DOJ-USA Seal
U.S. Department of Justice


United States Attorney James T. Jacks
Northern District of Texas

 

 

 
 

 

FOR IMMEDIATE RELEASE
MEDIA INQUIRIES: KATHY COLVIN

THURSDAY, JUNE 2, 2011
http://www.usdoj.gov/usao/txn/

 

 


 

 

FEDERAL GRAND JURY INDICTS TWO LUBBOCK RESIDENTS
IN CHILD SEX TRAFFICKING CONSPIRACY

Defendants Caused Minor Female to Engage in Prostitution


LUBBOCK
, Texas — A federal grand jury in Lubbock, Texas, has indicted two individuals on conspiracy to commit sex trafficking of a child and related felony offenses, announced U.S. Attorney James T. Jacks of the Northern District of Texas. Chanze Lamount Pringler, 24, and Megan Lee Norman, 19, both of Lubbock, have each been charged with one count of conspiracy; one count of sex trafficking of a child and one count of conspiracy to engage in sex trafficking of a child. Pringler and Norman have been in custody since their arrest on March 30 by officers of the Lubbock Police Department on related charges. They will make their initial appearances in federal court in Lubbock on a date yet to be set by the court.

According to the indictment, during March 2011, Pringler and Norman conspired with each other to recruit, entice, harbor, transport, provide, obtain, and maintain by any means, a minor female, “Jane Doe,” under the age of 18, to engage in commercial sex acts from which Pringler and Norman profited. Pringler would provide food, shelter, and marijuana to Norman and “Jane Doe,” using the proceeds from their prostitution activities to pay for those items. The defendants advertised “Jane Doe’s” and Norman’s prostitution services on the Internet, and Pringler drove them to various hotels and locations to engage in the sex acts. Pringler and Norman collected the money “Jane Doe” earned for her prostitution activities.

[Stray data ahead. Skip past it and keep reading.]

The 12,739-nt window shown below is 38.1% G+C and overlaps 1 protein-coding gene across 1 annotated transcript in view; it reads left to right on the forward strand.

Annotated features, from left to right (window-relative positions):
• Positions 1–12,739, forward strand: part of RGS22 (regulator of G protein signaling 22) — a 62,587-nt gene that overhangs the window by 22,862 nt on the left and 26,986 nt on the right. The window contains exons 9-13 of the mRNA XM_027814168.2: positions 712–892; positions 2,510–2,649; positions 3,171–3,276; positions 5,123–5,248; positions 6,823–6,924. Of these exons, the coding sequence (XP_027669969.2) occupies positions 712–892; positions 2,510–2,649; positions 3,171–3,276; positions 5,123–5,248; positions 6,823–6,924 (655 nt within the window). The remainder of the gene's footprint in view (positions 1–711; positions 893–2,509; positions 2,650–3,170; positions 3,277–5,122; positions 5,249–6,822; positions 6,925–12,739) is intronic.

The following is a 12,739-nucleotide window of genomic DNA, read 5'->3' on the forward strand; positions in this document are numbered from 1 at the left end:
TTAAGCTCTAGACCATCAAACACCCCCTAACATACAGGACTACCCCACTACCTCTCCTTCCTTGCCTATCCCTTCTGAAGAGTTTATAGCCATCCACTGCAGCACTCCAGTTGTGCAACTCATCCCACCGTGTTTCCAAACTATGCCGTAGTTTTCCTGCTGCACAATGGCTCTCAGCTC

An indictment is an accusation by a federal grand jury, and a defendant is entitled to the presumption of innocence unless proven guilty. However, if convicted, the conspiracy count carries a maximum statutory sentence of five years in prison, a $250,000 fine, and a three-year term of supervised release. Upon conviction, the conspiracy to engage in sex trafficking of a child offense carries a maximum statutory sentence of life in prison, a $250,000 fine, and a term or supervised release of up to five years. The substantive sex trafficking of a child offense carries a maximum statutory sentence of not less than 10 years, and up to life in prison, a fine of up to $250,000, and a term of supervised release of up to life.

This case was brought as part of Project Safe Childhood, a nationwide initiative launched in May 2006 by the Department of Justice, to combat the growing epidemic of child sexual exploitation and abuse. Led by U.S. Attorneys’ Offices and the Criminal Division's Child Exploitation and Obscenity Section (CEOS), Project Safe Childhood marshals federal, state and local resources to better locate, apprehend and prosecute individuals who exploit children via the Internet, as well as to identify and rescue victims. For more information about Project Safe Childhood, please visit www.projectsafechildhood.gov

The case is being investigated by the FBI and the Lubbock Police Department. Assistant U.S. Attorney Steven M. Sucsy, of the U.S. Attorney’s Office in Lubbock, is in charge of the prosecution.

###